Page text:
MLB denies Twitter crackdown, but facts say otherwise

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After posting my story last night about MLB.com writers being banned from using Twitter for non-baseball topics and MLB players being told their tweets will be monitored, I was contacted by a spokesperson for MLB who essentially said I was 100 percent wrong. In fact, he went so far as to say my story was so “factually inaccurate” it had the good folks at MLB “mystified by all of this.”
Prior to posting the story I spoke to multiple MLB and MLB.com employees, each of whom made it very clear that the beat reporters were told to cease using their current Twitter accounts for anything other than coverage of the team. Several MLB.com writers even made announcements to that effect on their Twitter pages, although within hours those messages had (coincidentally, I’m sure) been deleted.
Beyond that, it was the talk of press boxes across baseball last night, with dozens of non-MLB.com beat writers tweeting about the fact that their MLB.com colleagues could no longer post non-baseball notes on Twitter. White Sox third baseman Mark Teahen also spoke to Joe Cowley of the Chicago Sun-Times about the players angle. In other words, the notion that my story could have possibly “mystified” anyone at MLB was absurd and struck me as an attempt to mislead.
Eventually the MLB spokesperson pulled back the reins a bit on the denial, but still insisted that no policy changes have been made. That flies in the face of everything I was told by multiple sources involved, all the notes posted on Twitter last night by both MLB.com and non-MLB.com reporters discussing the issue, and the fact that several MLB.com beat writers chose last night to create new, personal Twitter accounts.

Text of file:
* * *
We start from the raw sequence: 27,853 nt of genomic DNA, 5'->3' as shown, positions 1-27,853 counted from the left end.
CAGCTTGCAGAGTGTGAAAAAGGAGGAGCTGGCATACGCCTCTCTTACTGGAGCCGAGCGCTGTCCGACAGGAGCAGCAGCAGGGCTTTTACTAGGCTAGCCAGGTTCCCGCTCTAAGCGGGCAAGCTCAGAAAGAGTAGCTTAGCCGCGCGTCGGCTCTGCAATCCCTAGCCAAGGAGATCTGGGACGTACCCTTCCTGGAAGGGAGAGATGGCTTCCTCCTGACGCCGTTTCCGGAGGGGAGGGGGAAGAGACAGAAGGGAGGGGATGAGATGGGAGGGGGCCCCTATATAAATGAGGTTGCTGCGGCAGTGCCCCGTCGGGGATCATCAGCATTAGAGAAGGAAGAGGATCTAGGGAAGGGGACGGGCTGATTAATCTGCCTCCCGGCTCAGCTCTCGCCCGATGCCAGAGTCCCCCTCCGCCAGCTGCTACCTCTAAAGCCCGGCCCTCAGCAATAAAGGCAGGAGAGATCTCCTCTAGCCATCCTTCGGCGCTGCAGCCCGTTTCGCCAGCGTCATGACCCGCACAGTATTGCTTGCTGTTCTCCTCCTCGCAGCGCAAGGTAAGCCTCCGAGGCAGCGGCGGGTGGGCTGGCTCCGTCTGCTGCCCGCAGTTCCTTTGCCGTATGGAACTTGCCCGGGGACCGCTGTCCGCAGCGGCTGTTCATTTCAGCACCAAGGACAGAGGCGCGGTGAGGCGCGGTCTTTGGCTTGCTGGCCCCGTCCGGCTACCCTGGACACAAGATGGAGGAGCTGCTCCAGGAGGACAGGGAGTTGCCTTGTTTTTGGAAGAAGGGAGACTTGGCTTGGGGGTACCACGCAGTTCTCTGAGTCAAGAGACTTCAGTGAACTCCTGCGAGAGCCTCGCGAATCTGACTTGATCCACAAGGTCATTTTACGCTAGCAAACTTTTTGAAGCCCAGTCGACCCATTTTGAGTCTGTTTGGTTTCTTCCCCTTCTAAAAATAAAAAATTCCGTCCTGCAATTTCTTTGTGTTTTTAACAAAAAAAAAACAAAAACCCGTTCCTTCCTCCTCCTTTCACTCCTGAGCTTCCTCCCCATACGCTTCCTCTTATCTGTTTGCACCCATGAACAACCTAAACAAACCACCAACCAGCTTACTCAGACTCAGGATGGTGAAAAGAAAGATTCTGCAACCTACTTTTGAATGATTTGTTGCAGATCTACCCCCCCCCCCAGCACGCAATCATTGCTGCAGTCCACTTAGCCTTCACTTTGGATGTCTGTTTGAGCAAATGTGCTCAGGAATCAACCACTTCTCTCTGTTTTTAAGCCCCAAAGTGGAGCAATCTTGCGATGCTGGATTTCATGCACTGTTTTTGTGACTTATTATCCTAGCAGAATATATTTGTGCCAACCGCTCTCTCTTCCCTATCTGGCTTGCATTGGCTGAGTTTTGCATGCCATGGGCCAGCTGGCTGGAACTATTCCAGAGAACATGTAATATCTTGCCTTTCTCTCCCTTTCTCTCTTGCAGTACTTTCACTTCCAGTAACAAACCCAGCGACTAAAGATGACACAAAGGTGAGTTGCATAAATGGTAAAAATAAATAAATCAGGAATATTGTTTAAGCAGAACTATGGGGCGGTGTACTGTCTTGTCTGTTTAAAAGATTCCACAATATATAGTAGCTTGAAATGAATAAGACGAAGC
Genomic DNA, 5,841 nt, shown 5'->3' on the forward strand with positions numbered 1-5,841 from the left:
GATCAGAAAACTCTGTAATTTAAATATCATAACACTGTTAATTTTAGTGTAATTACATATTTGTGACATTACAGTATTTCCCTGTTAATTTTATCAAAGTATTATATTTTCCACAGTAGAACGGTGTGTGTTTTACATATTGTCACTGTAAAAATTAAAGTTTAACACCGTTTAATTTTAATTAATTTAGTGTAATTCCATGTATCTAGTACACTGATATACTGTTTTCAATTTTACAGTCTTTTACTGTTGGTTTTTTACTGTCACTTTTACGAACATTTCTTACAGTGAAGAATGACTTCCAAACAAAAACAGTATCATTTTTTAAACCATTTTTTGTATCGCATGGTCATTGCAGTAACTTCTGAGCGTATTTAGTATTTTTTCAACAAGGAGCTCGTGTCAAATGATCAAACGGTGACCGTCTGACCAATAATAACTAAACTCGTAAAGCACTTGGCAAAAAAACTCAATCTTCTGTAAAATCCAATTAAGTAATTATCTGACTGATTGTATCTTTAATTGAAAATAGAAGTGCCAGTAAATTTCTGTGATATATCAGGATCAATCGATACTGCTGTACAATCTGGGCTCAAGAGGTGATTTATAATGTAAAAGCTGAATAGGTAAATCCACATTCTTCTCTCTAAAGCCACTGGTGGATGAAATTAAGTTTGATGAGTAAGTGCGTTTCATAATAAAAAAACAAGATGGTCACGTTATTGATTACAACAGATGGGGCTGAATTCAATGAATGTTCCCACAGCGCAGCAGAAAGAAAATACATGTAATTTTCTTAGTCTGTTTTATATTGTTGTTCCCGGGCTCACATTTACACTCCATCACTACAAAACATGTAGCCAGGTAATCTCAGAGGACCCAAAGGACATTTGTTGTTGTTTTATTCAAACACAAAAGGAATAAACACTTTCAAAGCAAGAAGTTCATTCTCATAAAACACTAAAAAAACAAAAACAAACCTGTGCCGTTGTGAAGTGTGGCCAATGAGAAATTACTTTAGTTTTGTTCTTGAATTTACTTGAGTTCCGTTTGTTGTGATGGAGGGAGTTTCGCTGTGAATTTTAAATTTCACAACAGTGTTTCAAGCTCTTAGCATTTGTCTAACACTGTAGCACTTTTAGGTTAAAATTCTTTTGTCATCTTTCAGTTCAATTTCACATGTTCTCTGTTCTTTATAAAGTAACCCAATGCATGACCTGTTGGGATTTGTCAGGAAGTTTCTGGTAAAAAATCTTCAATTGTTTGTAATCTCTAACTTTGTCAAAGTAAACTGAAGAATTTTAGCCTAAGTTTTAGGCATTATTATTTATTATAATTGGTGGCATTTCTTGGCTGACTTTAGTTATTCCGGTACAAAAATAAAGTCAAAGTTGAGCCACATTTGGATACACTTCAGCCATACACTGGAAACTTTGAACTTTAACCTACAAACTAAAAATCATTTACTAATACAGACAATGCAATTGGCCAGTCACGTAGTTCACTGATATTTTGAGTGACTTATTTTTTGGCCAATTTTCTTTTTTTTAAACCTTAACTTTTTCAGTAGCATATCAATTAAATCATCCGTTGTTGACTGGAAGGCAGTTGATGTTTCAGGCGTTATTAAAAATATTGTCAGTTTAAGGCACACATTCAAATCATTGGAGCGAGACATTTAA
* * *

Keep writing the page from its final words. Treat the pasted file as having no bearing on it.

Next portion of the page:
I asked MLB for an official statement, but they refused and simply continued to insist my story was inaccurate. If and when they’d like to clarify things on the record I’m willing to clarify, update, or correct my reporting, but in the meantime what’s going on here seems rather obvious and I’m more than comfortable letting things speak for themselves.
UPDATE: In addition to deleting any tweets about the Twitter ban issue, MLB.com writers have now deleted their posts about creating new, personal Twitter accounts. Just another coincidence, I’m sure.

Report: Braves sign Kurt Suzuki

KANSAS CITY, MO - AUGUST 20: Kurt Suzuki #8 of the Minnesota Twins hits against the Kansas City Royals at Kauffman Stadium on August 20, 2016 in Kansas City, Missouri. (Photo by Ed Zurga/Getty Images)
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The Braves reportedly have a deal in place with free agent catcher Kurt Suzuki, per Chris Cotillo of SB Nation. FOX Sports’ Ken Rosenthal adds that the contract is for one year, $1.5 million with up to $2.5 million in additional incentives.

Suzuki, 33, completed a three-year track with the Twins in 2016, slashing .258/.301/.403 with eight home runs in 373 PA. The veteran backstop likely won’t provide an offensive or defensive upgrade over current starter Tyler Flowers, but should give the Braves some depth at a position they’ve been looking to strengthen since the start of the offseason.

The team has yet to confirm the deal.

Jason Kipnis could join Team Israel for 2017 World Baseball Classic

CLEVELAND, OH - NOVEMBER 02:  Jason Kipnis #22 of the Cleveland Indians throws during batting practice prior to Game Seven of the 2016 World Series against the Chicago Cubs at Progressive Field on November 2, 2016 in Cleveland, Ohio.  (Photo by Gregory Shamus/Getty Images)
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With the 2017 World Baseball Classic around the corner, Team Israel has reportedly reached out to Indians second baseman Jason Kipnis, per MLB Network’s Jon Morosi. Tournament rules stipulate that a player’s roster eligibility can be achieved in one of several ways: they were born in the country in question or hold citizenship/permanent legal residence there (or are simply capable of qualifying for citizenship), or one of their parents was born in the country or holds citizenship/permanent legal residence there.

For Kipnis, it’s the latter. Kipnis’ father, Mark Kipnis, is Jewish. That gives Kipnis the status he needs to suit up for Team Israel, despite the fact that he is a practicing Roman Catholic. He has yet to confirm or deny his participation in the competition.

Fifteen players have confirmed for Team Israel so far, including Mets’ infielder/outfielder Ty Kelly and free agents Sam Fuld, Nate Freiman, Jason Marquis and Jeremy Bleich. Per MLB.com’s Chad Thornburg, eight minor leaguers will also appear for the team. Like Kipnis, at least three other major leaguers are eligible for Team Israel’s roster but have yet to accept or decline involvement in the WBC: Dodgers center fielder Joc Pederson, Mariners infielder/outfielder Danny Valencia and free agent left-hander Craig Breslow.